Minnesota land tops out at $4,500 an acreAfter spending months on the sidelines, investors are starting to return to the nation’s agriculture land as a home for their investment dollars, according to an employee-owned agricultural real estate management company.
After spending months on the sidelines, investors are starting to return to the nation’s agriculture land as a home for their investment dollars, according to an employee-owned agricultural real estate management company.
Investors have long played a role in the land-buying market, but toward the end of 2008 those once active investors retreated, according to Lee Vermeer, AFM, vice president of real estate operations at Farmers National Company.
“Investors stepped aside around November, but they have gotten back in the game,” said Vermeer. “Everyone was trying to figure out the stock market and whether the economy had bottomed out. Some believe it has. Now that the uncertainty has subsided, buyers are looking for investments they can feel good about.”
During the past six months, owner/operators around the country took advantage of the decline in investor attention and purchased available land to expand their operations. It was that activity that kept land values steady despite the turbulent economy.
“A good indication of the strength of the land market was that even with all the uncertainty and the stress on the market the past six months – land values held,” said Vermeer. “I think that speaks to the quality of the land, but also shows the confidence today’s buyers have in the land market as an investment opportunity.”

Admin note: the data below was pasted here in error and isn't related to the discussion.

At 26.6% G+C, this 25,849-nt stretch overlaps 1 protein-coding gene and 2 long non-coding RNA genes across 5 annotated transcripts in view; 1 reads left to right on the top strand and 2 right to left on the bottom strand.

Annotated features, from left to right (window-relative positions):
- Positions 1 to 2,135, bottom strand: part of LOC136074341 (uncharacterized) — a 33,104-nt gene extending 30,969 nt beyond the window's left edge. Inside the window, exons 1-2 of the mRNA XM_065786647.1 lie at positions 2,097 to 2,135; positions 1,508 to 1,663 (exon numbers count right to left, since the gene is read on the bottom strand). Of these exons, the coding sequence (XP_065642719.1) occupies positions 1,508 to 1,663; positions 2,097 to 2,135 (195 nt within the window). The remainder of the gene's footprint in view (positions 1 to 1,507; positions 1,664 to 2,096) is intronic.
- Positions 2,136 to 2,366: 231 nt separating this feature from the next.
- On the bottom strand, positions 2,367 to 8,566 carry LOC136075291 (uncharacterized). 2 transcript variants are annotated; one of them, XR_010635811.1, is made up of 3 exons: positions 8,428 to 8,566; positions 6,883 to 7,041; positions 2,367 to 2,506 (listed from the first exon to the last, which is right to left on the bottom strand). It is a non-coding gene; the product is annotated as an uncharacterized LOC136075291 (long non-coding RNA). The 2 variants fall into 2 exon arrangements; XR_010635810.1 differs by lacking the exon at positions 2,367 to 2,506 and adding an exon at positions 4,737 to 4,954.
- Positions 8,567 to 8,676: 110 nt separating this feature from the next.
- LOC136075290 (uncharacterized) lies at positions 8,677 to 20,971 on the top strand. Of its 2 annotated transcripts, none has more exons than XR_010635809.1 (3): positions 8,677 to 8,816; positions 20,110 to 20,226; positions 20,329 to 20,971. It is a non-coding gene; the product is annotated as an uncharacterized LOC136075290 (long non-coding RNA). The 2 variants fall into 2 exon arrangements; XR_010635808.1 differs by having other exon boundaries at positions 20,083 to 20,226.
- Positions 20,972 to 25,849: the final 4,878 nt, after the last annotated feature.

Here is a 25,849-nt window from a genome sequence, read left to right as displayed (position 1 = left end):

Vermeer said the land market did slow somewhat last fall and there were some weak spots around the country the first part of 2009. He attributed the slow down to the drop in commodity prices. In the past 30-45 days, however, Vermeer said the market is gaining ground.
Farmers National Company is seeing strong buyer interest. In fact some land sales have been at the same price levels recorded in the middle of 2008.
There have been very few forced sales, according to Vermeer, resulting in land being in very stable hands.
According to Sam Kain, area sales manager for Farmers National Company in Iowa and Minnesota, the higher quality farm land in Iowa is holding its own, while the medium to lower quality farms have gone down in value.
“We have had a few high quality farms top the $7,000 per acre mark,” Kain said. “The medium to lower quality land has retreated in some cases as much as 15 percent.”
In Minnesota, the higher quality land is in the $4,000 to $5,000 an acre range, with very few sales over the $5,000 mark.
Mid-quality land in Minnesota is bringing in around $3,000 per acre.
“In Minnesota we haven’t seen the decrease in prices that we are seeing in Iowa,” Kain said. “Land values in Minnesota didn’t increase as rapidly as those in Iowa, so land owners in Minnesota haven’t seen the decline we are experiencing in some areas in Iowa.”
Market and economic uncertainty has led some Iowa and Minnesota land owners to sit tight with their properties, resulting in fewer properties for sale at this time.
“People are confused and a little gun shy,” Kain said. “Those with land to sell aren’t sure what to do with the money if they do sell. As the economy improves we will start getting more calls from those who are ready to put their land on the market. Investors seem to be coming back into the market. After the recent turmoil in the stock market, they are seeing that land can be a safe investment.”
For more information on land listings, visit the website at www.farmers-national.com.